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Michigan group sues Trump campaign for alleged mass voter suppression

Three Black Michigan voters and the Michigan Welfare Rights Organization filed a lawsuit Friday against President TrumpDonald John TrumpBiden to nominate Linda Thomas-Greenfield for UN ambassador: reports Scranton dedicates 'Joe Biden Way' to honor president-elect Kasich: Republicans 'either in complete lockstep' or 'afraid' of Trump MORE and his campaign claiming the president and his team have disenfranchised Black voters with their attempts to challenge the outcome of the presidential election.

After engaging in a slew of legal challenges over election results in various battleground states, the campaign is now pressing state and local authorities not to certify the results of their elections, therefore “compromising the integrity of the election process” and “unlawfully interfering with will of the voters,” the case document, obtained by Politico, alleges.

The lawsuit, filed a day after Trump’s lawyer Rudy GiulianiRudy GiulianiGiuliani distances Trump campaign from attorney Sidney Powell Team Trump offering 'fire hose' of conspiracy Kool-Aid for supporters Trump campaign appeals dismissal of Pennsylvania election challenge MORE claimed during a press conference that the president’s campaign had uncovered 300,000 “illegitimate ballots” cast primarily in Detroit, specifically targets Wayne County, where Detroit is located. The residents of the county, which has a large Black population, are facing an echo of “the worst abuses in our nation’s history” at the hands of the Trump administration, the plaintiffs claim.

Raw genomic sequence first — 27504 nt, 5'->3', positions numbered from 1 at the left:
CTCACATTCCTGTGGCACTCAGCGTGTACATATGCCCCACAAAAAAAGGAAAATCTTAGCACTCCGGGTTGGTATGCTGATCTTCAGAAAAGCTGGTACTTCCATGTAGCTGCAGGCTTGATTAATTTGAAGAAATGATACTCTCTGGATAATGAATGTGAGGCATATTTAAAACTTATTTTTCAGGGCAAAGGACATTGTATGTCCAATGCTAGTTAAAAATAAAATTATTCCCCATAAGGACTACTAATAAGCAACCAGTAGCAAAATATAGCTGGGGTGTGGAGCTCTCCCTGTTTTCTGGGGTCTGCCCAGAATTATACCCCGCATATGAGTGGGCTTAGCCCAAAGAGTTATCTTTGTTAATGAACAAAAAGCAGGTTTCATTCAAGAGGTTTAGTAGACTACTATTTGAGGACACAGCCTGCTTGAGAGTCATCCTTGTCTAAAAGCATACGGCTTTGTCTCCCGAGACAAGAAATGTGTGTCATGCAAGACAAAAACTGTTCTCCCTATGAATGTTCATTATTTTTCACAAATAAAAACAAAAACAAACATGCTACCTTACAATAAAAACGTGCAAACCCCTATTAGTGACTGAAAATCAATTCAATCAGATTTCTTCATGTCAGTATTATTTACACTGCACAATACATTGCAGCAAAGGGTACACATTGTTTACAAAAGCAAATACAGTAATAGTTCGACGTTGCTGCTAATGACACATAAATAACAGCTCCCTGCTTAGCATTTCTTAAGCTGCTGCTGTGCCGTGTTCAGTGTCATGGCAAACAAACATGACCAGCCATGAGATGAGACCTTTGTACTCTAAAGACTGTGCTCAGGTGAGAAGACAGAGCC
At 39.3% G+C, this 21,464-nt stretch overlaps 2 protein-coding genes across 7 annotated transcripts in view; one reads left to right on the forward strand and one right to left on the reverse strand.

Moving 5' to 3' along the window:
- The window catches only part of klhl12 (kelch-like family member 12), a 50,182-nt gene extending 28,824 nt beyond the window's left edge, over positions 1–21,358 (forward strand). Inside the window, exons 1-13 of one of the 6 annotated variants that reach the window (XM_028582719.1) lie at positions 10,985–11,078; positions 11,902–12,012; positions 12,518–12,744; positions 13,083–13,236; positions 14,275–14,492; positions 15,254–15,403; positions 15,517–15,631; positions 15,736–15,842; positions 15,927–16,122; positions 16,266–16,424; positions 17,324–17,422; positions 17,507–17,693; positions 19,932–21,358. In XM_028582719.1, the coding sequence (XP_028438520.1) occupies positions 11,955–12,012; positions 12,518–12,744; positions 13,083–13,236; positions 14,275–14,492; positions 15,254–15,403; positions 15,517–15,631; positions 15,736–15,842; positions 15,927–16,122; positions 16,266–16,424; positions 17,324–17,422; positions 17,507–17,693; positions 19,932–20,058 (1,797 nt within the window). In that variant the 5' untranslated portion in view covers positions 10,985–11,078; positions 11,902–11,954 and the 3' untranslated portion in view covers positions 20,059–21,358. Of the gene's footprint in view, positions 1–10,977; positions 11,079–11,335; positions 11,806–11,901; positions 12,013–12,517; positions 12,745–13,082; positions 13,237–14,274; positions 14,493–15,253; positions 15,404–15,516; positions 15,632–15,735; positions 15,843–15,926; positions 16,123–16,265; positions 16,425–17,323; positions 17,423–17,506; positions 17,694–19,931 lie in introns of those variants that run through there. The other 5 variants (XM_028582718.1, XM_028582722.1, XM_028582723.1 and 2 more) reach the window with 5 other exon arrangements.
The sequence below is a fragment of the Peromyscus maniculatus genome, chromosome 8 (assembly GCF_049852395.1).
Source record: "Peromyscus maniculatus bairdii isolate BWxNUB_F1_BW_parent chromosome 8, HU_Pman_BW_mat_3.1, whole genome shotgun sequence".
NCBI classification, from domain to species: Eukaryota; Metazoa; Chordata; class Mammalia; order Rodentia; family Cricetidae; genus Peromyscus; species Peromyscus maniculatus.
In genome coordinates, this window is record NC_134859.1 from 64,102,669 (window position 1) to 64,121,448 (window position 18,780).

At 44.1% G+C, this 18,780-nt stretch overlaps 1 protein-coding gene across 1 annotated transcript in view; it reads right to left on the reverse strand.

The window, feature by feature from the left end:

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President-elect Joe BidenJoe BidenBiden to nominate Linda Thomas-Greenfield for UN ambassador: reports Scranton dedicates 'Joe Biden Way' to honor president-elect Kasich: Republicans 'either in complete lockstep' or 'afraid' of Trump MORE won Wayne County with 597,170 votes, while Trump received 264,553 votes — including a margin of more than 200,000 votes in Detroit.

“Central to this strategy is disenfranchising voters in predominately Black cities, including Detroit, by blocking certification of election results from those cities or counties where they are located,” the lawsuit reads, stating that Trump and his campaign have repeatedly raised claims of “widespread fraud in Detroit and other cities with large Black populations, including Philadelphia, Milwaukee, and Atlanta, in an effort to suggest votes from those cities should not be counted.”

The president’s press office did not immediately return The Hill’s request for comment.